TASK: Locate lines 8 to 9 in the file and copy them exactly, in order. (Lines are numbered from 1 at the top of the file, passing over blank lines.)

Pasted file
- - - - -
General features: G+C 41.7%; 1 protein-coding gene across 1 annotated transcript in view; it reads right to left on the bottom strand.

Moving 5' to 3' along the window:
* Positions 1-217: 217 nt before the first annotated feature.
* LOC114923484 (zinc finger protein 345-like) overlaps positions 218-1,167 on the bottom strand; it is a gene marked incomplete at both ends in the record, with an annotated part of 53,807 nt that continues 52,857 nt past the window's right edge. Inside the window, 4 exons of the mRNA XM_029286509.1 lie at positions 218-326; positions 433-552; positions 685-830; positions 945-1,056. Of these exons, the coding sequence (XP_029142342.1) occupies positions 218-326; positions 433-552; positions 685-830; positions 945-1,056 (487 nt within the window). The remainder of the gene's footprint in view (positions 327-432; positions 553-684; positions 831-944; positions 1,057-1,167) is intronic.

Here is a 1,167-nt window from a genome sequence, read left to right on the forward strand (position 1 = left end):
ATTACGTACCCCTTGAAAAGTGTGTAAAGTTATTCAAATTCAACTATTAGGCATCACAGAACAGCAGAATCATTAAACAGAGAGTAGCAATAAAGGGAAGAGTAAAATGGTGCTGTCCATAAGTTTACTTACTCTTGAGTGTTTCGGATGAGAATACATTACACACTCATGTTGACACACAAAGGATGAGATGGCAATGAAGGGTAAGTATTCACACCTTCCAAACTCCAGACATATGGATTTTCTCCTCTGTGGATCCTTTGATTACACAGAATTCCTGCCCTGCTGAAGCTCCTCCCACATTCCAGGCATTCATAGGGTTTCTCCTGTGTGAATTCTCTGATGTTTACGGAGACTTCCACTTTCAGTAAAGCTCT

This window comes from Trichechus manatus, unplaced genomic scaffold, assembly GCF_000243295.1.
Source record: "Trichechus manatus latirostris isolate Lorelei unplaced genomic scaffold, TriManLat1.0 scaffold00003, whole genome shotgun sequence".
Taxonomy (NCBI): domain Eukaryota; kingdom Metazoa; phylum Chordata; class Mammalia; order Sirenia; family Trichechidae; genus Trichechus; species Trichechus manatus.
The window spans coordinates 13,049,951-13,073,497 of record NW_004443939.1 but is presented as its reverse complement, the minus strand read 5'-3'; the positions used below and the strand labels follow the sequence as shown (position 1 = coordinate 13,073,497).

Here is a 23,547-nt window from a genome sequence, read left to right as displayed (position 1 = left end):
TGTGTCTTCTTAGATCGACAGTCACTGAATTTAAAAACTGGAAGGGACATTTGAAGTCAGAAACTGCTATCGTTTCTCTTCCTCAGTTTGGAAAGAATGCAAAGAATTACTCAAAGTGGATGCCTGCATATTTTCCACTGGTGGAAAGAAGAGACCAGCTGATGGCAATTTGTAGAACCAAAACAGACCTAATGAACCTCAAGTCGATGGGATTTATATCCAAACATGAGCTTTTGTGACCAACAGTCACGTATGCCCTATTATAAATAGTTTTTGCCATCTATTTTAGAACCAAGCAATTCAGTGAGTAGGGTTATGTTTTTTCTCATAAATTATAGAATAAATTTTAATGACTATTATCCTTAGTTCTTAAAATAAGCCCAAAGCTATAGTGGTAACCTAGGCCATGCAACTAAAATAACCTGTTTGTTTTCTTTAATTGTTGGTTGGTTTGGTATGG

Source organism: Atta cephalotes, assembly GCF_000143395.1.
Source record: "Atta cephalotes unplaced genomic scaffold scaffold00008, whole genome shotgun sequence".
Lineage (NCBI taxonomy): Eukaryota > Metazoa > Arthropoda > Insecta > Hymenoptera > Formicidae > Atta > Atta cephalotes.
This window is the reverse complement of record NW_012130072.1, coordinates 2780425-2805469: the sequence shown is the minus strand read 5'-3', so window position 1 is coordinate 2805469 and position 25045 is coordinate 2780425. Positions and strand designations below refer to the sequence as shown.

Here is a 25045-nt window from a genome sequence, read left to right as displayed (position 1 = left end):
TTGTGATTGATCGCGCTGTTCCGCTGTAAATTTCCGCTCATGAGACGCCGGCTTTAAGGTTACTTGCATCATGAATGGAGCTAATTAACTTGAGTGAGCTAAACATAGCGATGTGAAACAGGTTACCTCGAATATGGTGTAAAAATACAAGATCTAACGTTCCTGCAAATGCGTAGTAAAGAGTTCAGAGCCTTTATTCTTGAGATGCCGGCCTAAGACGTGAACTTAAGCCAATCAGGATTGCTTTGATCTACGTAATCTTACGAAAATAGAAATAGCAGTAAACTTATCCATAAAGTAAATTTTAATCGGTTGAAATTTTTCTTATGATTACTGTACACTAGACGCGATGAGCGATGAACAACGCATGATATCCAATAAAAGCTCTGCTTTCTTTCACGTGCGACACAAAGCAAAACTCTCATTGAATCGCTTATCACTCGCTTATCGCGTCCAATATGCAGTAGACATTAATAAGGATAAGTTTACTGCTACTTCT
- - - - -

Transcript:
Source record: "Trichechus manatus latirostris isolate Lorelei unplaced genomic scaffold, TriManLat1.0 scaffold00003, whole genome shotgun sequence".
Taxonomy (NCBI): domain Eukaryota; kingdom Metazoa; phylum Chordata; class Mammalia; order Sirenia; family Trichechidae; genus Trichechus; species Trichechus manatus.